(El Nuevo Día)

Members of the Legislative Assembly must serve the people and no interest other than the common good. It is therefore horrifying and offensive that, while our families live on limited resources, the House of Representatives engages in contractual practices that contravene sound public administration.

Signs of political interests, contempt for the principle of merit, ignoring possible conflicts of interest and excessive fees can be found in contracts in the House, in light of the findings of El Nuevo Día´s  investigation and data team on House contracts for legislative consulting and other services, from the beginning of the term until May 2019.

It is up to La Fortaleza, entities responsible for public oversight and the legislative leadership itself to implement measures that put an end to practices that impoverish the island and continue to undermine public trust in government institutions.

This newspaper´s investigation found that House spending on consulting contracts rose to $ 18.7 million from January 2017 to May 2019. Funds directed to those purposes represented an increase of $ 5.5 million compared to the 2013-2015 period.

It represents a significant contradiction that amid fiscal insolvency that forces us to austerity and a process of government resizing, they sign agreements that are far from the wise use of limited public funds.

Onerous contracts granted to new companies, with staff without legislative experience, for services that should be provided, for example, by the Office of Legislative Services, raise concern.

There is also concern about failing to comply with provisions of the Code of Ethics to avoid conflicts of interest, in hiring processes with people directly linked to officials or lawmakers.

It is also striking that a quarter of all contracts include former candidates, former lawmakers, and lawyers of the ruling party. That substantial portion represented $ 6 million of the $ 18.7 million allocated for external consulting services. It is outrageous that political affiliation is still used as a criteria for government contracting.

The series of investigative reports identified a frequent transfer of funds from the presidency of the House to the offices of certain lawmakers who granted diverse contracts with those funds. For example, the office of District 14 Representative José “Memo” González Mercado received $ 662,658 for consulting contracts that involved agreements that exceeded those of the President’s Office of Advisors. The justification for these transactions and their scope should at least be clarified.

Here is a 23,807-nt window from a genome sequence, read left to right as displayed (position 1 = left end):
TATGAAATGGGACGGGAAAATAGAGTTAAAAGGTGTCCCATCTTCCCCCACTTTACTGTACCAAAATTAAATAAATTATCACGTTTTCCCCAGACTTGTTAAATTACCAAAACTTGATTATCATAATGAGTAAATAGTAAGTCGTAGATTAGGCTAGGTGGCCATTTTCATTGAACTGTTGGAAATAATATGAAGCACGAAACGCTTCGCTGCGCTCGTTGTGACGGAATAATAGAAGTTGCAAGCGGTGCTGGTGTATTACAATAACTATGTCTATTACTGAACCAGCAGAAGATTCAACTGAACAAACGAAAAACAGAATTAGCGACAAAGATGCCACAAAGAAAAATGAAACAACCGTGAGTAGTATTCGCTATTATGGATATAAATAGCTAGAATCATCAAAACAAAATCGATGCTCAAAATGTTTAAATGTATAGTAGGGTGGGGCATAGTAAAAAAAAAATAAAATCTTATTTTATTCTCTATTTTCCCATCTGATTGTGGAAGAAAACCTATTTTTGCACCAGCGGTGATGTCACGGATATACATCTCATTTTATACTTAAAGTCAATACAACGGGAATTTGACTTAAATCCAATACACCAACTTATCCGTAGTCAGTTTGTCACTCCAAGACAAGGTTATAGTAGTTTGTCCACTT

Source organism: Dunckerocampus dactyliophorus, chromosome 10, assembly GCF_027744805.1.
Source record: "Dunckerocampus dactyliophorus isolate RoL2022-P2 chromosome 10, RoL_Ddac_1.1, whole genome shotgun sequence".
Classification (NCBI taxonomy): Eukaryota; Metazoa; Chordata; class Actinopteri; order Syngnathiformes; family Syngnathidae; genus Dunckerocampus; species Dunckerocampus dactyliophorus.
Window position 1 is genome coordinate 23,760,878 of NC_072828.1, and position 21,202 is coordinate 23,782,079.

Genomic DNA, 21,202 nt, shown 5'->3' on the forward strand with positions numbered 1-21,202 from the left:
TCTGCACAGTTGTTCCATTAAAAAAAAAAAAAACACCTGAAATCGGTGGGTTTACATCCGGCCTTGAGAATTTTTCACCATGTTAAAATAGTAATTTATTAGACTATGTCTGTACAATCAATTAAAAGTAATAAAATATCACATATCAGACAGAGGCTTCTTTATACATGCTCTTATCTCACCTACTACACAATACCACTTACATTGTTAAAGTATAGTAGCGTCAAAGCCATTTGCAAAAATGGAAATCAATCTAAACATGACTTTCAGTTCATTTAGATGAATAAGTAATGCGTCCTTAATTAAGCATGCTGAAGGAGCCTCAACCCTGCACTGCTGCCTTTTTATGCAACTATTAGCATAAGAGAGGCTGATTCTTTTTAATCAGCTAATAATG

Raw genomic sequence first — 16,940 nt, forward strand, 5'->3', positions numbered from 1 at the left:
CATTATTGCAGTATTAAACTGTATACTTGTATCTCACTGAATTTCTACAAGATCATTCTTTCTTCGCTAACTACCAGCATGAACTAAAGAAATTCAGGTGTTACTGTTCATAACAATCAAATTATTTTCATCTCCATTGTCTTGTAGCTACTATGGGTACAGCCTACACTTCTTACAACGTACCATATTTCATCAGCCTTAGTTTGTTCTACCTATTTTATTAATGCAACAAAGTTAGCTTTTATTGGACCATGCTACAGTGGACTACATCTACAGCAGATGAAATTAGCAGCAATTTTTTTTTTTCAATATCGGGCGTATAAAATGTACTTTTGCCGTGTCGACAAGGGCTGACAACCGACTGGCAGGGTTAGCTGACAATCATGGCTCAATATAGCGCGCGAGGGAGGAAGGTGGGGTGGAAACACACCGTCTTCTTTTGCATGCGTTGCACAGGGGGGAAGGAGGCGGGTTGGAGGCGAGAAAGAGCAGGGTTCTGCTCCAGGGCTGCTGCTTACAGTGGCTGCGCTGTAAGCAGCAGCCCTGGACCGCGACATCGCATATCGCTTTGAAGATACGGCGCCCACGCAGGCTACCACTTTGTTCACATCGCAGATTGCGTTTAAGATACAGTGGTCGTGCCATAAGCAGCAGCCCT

On the other hand, these reports point to the need to comply with the principle of merit in the legislature after proving that they hired people without a university degree or experience in legislative matters with fees of up to $ 100 per hour. It is also necessary to review why professional services in certain contracts reach a monthly billing equivalent to the average annual salary of a public employee, with payments between $ 26,000 to $ 39,000 for four weeks' work or less.

At the same time, in the spirit of transparency and accountability that sound governance represents, it is also necessary to stop obstructing access to information on the services provided through these contracts, which is vital to corroborate and complete a legitimate oversight exercise.

All these legislative practices should be thoroughly investigated by the relevant bodies in order to discourage practices that undermine the principles of sound administration and affect the best interest of the people.


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